Thursday, March 20, 2008

Gambia: Wednesday March 19

Charlie and I had the day to ourselves, since our companions are up country at Farafina (sp?) until Thursday some time. Our adventure of the day was a trip to the Serrakunda (sp?) market.

We took a taxi to the market (D75) rather than trying to get there by short hops at D5 apiece. It was a good idea, because once you get close to the market area things are pretty chaotic. Within a minute of being let out, a local man named Ibrahim had attached himself to us as our new best friend and wouldn't go away. He was quite insistent, and we gradually just got used to him rather than try to make a scene.

The good news is that he did indeed show us parts of the market that otherwise we wouldn't have known about, or would not have found. He also "helped" in negotiations to buy things, which probably means they quadrupled the price before starting, so that he could get his cut after we negotiated downward.

Our first purchase was two silver rings that Charlie bought, D700 for both (about US$35). We bought them from the maker, who sized and polished them right there for us. Originally they asked D700 each.

Later I bought some batik sheets that I liked a lot. Originally the vendor was asking for D700 -- I got the first one for D350 and the second one for D325. I'm told that these women dye the sheets themselves, but I'm not sure I believe that. The market is a great place to buy batik, with a huge selection. Again, I really don't know what the price would be for locals, but I'm sure it's much less. Our "guide" is certainly getting a hefty commission, which he's basically extorting from the vendors.

I bought a silver necklace from a Mauritanian vendor. Then I asked if there was some place that sold drums. Our "guide" said sure and took us to a little stand hidden deep inside one of the markets, where there were two little tourist drums. I said no, and that should have been the end of it, but one of his assistants rushed off to get a few more drums for our consideration. He returned a few minutes later with three nice djemba's. D1800 for the larger one, or D2000 with a fitted bag. About US$100. I didn't like the setup -- we weren't able to actually see the selection, just the ones they had brought us. But I liked the idea of getting a nice drum and being finished with it.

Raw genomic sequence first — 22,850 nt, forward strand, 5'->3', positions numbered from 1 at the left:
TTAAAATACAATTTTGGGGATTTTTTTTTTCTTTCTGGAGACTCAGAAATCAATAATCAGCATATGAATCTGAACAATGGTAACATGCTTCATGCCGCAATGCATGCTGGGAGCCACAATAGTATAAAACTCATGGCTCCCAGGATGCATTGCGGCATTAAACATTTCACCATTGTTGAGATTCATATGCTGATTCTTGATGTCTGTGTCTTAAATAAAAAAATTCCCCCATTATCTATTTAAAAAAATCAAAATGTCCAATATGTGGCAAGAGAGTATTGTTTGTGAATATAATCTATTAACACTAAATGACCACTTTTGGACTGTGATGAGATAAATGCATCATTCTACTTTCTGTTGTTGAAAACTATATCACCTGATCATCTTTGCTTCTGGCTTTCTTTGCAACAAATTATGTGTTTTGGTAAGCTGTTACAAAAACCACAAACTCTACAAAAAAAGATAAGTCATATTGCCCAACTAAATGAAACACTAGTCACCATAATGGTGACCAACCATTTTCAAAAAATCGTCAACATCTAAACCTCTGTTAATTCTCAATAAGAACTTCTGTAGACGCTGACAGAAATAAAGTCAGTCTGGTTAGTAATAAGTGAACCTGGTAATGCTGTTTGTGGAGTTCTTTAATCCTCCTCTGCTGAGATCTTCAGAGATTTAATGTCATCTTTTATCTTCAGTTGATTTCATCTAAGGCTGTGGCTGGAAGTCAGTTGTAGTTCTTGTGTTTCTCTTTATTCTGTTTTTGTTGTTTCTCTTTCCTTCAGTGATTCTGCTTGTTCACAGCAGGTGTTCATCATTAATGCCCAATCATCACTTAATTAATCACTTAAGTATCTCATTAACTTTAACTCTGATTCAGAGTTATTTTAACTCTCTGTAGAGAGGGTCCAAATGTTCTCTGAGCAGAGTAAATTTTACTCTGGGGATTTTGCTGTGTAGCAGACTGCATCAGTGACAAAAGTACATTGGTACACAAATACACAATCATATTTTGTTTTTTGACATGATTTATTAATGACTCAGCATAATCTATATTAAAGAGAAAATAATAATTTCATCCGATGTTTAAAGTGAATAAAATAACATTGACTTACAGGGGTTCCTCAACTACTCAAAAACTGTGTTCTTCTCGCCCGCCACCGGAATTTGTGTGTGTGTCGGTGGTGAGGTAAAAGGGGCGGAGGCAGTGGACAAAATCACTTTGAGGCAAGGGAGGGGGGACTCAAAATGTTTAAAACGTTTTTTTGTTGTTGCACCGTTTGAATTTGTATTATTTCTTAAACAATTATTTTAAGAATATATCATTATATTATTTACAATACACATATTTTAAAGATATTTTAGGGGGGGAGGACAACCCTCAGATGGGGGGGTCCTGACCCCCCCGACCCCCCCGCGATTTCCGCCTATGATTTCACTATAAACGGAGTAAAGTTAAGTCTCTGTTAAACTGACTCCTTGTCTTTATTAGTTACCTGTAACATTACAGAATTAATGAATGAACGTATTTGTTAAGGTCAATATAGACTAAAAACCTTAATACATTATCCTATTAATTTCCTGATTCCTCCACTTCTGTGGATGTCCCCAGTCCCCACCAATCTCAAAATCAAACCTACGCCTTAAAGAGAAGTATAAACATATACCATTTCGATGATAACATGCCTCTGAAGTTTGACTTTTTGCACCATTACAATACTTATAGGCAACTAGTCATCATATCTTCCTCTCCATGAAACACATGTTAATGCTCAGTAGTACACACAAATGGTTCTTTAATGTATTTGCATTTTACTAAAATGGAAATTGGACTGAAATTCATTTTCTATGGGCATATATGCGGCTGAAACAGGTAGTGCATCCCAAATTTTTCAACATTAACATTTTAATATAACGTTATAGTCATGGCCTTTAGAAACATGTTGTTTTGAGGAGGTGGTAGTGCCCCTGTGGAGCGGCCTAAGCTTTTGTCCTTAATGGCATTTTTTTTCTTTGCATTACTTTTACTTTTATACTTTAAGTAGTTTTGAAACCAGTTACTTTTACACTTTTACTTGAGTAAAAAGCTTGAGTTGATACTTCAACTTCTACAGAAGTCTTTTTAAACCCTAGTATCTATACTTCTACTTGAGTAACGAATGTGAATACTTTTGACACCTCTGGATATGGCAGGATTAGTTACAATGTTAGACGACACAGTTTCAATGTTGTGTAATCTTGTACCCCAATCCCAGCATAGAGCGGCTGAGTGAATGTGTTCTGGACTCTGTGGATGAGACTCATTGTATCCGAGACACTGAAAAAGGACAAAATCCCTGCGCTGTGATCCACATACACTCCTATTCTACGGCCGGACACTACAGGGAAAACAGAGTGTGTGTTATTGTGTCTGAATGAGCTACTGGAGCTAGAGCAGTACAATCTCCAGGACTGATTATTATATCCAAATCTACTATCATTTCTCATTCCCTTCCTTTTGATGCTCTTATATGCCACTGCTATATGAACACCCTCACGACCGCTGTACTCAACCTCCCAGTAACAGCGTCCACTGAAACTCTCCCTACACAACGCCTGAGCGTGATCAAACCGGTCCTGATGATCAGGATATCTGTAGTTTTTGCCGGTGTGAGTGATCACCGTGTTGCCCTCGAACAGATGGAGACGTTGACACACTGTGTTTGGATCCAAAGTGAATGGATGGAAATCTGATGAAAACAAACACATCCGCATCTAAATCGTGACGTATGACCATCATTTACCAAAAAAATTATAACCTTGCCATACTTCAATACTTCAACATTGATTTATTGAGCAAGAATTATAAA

Negotiation wasn't very effective in terms of price. Finally I agreed to D1800 for the drum and bag together. I asked around later, and I think that's about double the going rate. Oh well. I guess I haven't told the story of the D1000 bottle of gin yet.

Part of the transaction involved exchanged US$100 bill for Dolassis, and this was easily taken care of with a vendor two stalls away. In fact I got the best rate of the trip: D19 to the dollar.

Afterwards, Ibrahim led us back to the street without incident. I knew he'd want some money and thought I'd give him 100-200 Dolassis (even though he must have made a killing on all the commissions). Well he asked for 500 (US$25). I didn't have much Dolassis left anyway so gave him a 5 Euro note (about US$7.50). I'm sure this was still excessive, but it avoided any problems. he seemed happy, I don't think he knew the exchange rate.

Ibrahim was going to take us to where we could get taxis, but I wanted to call it a day, so I flagged down a passing one. Instead of D75 to get back to the hotel it cost us D100, because Ibrahim & co. demanded a D25 commission from the driver. The driver told us afterward that they told him to charge D200, and give them 100, but he wouldn't do it.

Back to the hotel through back streets of Serrakunda, which was great. Passed one djemba factory, which is when the driver told me I could get my djemba for D800-1000. Well, it could have been worse, and it saved time, and it would cost much more in the USA of course.

In the evening we took a taxi about 10km to the new Sheraton hotel, that one of Doug's Gambian friends had been describing. It really is magnificent, but it's pretty isolated. We had drinks in the outdoor bar overlooking the pool and the beach, then dinner in the adjacent restaurant while a local band played on a stage in the middle of the pool. It was windy but nice.

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